When a Country is Tone Deaf: A Lesson for All of Us


Addressing racism is a touchy subject, one that has to be handled with care and sensitivity. Even when those looking to broach the subject have the best of intentions and feel they have carefully thought through their messaging, reactions can range from rolled eyes to outrage.


Case in Point: When Good Intentions Backfire


Case in point—a recent campaign by the government of Spain to address racism in the country. Spain has had a troubling history of racism – both state-sponsored and cultural – for literally centuries, from royal decrees expelling Jews and Muslims from 15th century Spain to racism experienced by Black soccer players at the hands of Spanish fans well into the 21st century.


Spain’s government deserves credit for recent attempts to address the country’s racist past and present, but a recent effort to do so has met with swift backlash. The issue involves a new set of postage stamps issued by Spain’s state-owned postal service, the Correos España. The new set consists of four different stamps, each a different skin tone, with different monetary values assigned to each skin tone and decreasing in value as they increase in shade from beige (€1.60) to dark brown (€0.70).


“But while the goal of Correos España was to ‘shine a light on racial inequality and promote diversity, inclusion and equal rights,’ critics are accusing the company of having a tin ear for racial issues and misreading the sentiment of Black people in Spain,” write Barry Hatton and Alicia León in an article for the Associated Press. Unsurprisingly, the criticism centers on the fact that the lighter stamps have a greater value than the darker stamps, which suggests to many that lighter-skinned people have a greater value than darker-skinned people.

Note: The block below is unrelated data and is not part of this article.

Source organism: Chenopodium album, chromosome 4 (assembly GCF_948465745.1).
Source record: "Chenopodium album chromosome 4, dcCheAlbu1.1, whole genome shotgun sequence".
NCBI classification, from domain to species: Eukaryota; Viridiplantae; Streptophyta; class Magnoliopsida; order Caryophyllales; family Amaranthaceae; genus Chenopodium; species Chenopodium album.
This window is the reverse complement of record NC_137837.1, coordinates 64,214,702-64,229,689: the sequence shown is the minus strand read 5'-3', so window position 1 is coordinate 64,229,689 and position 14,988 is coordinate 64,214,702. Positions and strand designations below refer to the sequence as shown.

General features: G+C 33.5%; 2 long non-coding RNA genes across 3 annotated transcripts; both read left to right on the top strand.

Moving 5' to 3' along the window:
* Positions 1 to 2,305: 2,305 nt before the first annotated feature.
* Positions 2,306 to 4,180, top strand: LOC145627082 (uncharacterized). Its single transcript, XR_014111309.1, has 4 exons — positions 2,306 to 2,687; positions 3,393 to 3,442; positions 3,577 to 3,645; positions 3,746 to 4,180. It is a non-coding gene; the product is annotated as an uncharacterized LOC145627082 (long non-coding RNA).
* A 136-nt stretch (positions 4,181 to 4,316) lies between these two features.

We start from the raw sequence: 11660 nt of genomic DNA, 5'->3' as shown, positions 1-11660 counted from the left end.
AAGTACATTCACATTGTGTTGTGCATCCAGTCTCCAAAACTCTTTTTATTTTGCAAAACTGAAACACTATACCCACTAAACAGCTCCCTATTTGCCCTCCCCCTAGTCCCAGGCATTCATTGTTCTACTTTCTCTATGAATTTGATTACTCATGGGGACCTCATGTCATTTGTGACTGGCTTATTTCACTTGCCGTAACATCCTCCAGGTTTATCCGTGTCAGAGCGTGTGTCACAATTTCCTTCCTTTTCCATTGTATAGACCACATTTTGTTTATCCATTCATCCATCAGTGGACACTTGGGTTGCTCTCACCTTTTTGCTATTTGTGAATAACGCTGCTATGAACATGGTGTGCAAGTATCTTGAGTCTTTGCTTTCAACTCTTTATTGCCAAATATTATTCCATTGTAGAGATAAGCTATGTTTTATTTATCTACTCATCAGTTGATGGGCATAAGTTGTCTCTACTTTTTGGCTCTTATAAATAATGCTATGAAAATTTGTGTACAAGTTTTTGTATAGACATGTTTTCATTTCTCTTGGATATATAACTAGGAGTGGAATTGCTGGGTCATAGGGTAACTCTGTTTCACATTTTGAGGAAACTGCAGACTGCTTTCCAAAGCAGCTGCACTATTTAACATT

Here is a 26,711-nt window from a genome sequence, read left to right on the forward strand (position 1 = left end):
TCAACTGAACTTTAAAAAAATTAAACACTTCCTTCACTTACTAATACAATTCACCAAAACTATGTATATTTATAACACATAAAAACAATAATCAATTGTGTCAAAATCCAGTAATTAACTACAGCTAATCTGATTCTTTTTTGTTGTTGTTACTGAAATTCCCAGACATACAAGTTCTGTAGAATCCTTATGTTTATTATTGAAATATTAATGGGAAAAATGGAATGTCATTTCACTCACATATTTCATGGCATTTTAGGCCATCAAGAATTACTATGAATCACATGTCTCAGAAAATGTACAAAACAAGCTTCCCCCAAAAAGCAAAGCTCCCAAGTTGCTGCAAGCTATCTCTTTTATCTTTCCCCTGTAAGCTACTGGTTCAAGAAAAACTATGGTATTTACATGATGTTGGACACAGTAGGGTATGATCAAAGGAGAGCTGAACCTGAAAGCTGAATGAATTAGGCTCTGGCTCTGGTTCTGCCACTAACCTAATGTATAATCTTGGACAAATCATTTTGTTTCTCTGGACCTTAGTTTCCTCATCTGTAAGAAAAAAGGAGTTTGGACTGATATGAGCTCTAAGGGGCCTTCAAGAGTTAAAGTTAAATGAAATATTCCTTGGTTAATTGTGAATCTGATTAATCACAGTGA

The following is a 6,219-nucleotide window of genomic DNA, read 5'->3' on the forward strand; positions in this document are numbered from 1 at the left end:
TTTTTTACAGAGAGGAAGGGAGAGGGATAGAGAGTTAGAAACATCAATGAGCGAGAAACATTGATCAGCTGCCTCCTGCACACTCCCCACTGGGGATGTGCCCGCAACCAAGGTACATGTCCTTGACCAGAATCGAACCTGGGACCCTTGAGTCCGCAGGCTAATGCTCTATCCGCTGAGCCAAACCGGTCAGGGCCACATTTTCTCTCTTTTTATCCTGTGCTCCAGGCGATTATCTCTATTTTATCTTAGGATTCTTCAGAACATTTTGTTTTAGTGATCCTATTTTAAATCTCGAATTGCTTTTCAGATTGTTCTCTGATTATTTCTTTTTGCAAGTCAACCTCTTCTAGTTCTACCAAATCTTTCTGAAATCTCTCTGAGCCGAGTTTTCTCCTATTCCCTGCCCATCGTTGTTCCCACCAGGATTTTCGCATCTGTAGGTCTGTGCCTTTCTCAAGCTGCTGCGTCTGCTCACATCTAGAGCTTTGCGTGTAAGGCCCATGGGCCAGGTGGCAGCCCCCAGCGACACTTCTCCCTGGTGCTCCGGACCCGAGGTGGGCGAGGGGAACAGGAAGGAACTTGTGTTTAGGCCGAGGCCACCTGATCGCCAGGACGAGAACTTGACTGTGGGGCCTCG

There’s little doubt the Correos España was well-intentioned in its campaign; however, it’s apparent that many Spaniards didn’t understand or appreciate the intended context. Seeing the differing values tied directly to skin tone, in a vacuum, is obviously something that is going to stir controversy. Even with the context known – drawing attention to the problem of racism – the campaign certainly comes across as tone deaf.


When You Overlook Inclusion You Risk Being Tone Deaf


The AP cited a Spanish source that called attention to a lack of diversity and inclusion in positions of authority and decision-making ability in the country. “SOS Racismo Madrid said the campaign helps conceal the structural nature of racism and perpetuate the notion of Black inferiority,” write Hatton and León. “Any racially aware person would have identified what was wrong with the campaign, it said, adding that the blunder proved the need for more racially aware people in decision-making positions at companies.”


Addressing racism is an essential part of addressing its causes and impacts. Organizations, especially governments, should be commended when they have a willingness and determination to do so. But intent and execution are two very different things.

As the Spanish stamp campaign illustrates, even the most well-intentioned efforts to improve problems with racism can go very wrong. A key potential failing from the start of this campaign is a lack of diversity and inclusion in its design, implementation, and rollout. When addressing discrimination against marginalized groups, it is of course key that those groups have a significant voice in that process.


That’s what inclusion is all about. And this example clearly, and unfortunately, illustrates the real impacts that a lack of inclusion can have. Be inclusive!

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